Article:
Lewis recently travelled to Haiti as a Goodwill Ambassador for the UN Food and Agriculture Organization to mark the UN observance of the International Year of Forests and follows a similar visit to neighboring Dominican Republic.
Haiti currently has just two per cent forest cover, one of the worst rates in the world, and experts say this is the main reason for the spate of deadly mudslides and floods that have killed thousands of people over the past eight years. At least 25 people were killed by flash floods and landslides just last week, the first week in this year’s hurricane season.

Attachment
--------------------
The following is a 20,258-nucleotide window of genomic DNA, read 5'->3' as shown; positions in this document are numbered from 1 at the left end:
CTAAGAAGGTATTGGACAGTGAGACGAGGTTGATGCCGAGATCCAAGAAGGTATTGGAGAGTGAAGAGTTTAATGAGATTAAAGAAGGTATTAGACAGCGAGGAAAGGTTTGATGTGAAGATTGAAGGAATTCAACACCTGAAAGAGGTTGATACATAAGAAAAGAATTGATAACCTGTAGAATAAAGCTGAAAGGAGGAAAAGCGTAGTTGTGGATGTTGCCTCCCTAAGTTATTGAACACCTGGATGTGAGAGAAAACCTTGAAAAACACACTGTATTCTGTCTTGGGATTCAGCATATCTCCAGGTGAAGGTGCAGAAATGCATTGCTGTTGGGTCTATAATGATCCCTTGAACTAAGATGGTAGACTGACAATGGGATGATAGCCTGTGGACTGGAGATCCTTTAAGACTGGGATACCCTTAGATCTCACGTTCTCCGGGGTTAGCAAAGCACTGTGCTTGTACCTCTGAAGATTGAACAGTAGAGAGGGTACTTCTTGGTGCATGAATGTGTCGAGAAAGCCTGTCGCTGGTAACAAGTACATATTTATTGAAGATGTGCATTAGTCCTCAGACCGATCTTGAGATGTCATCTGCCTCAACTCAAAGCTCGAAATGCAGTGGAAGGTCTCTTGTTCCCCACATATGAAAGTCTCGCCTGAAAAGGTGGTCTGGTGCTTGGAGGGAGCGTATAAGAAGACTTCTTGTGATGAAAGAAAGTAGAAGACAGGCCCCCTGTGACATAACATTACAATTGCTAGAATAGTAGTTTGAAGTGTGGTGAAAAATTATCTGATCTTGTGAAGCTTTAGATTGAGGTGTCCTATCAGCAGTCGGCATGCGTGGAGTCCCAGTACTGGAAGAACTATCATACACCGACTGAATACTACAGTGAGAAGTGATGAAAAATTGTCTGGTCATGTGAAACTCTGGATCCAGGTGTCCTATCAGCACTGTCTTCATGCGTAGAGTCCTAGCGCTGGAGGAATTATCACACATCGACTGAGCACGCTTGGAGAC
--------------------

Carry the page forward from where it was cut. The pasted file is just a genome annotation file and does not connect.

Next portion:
Lewis visited the lakeside city of Léogâne, near the epicenter of the deadly January 2010 earthquake that killed almost a quarter of a million people.
“What FAO is doing is tremendous and it makes me optimistic to see that Haitians are realizing they have to take care of their land. Trees are at the epicentre of Haiti’s renaissance,” he said.
FAO forestry experts estimate that if 22 samplings are planted for every Haitian – a total of 222 million trees. The newly-elected President Michel Martelly’s goal of reforesting eight per cent of the country’s land surface in five years could be met.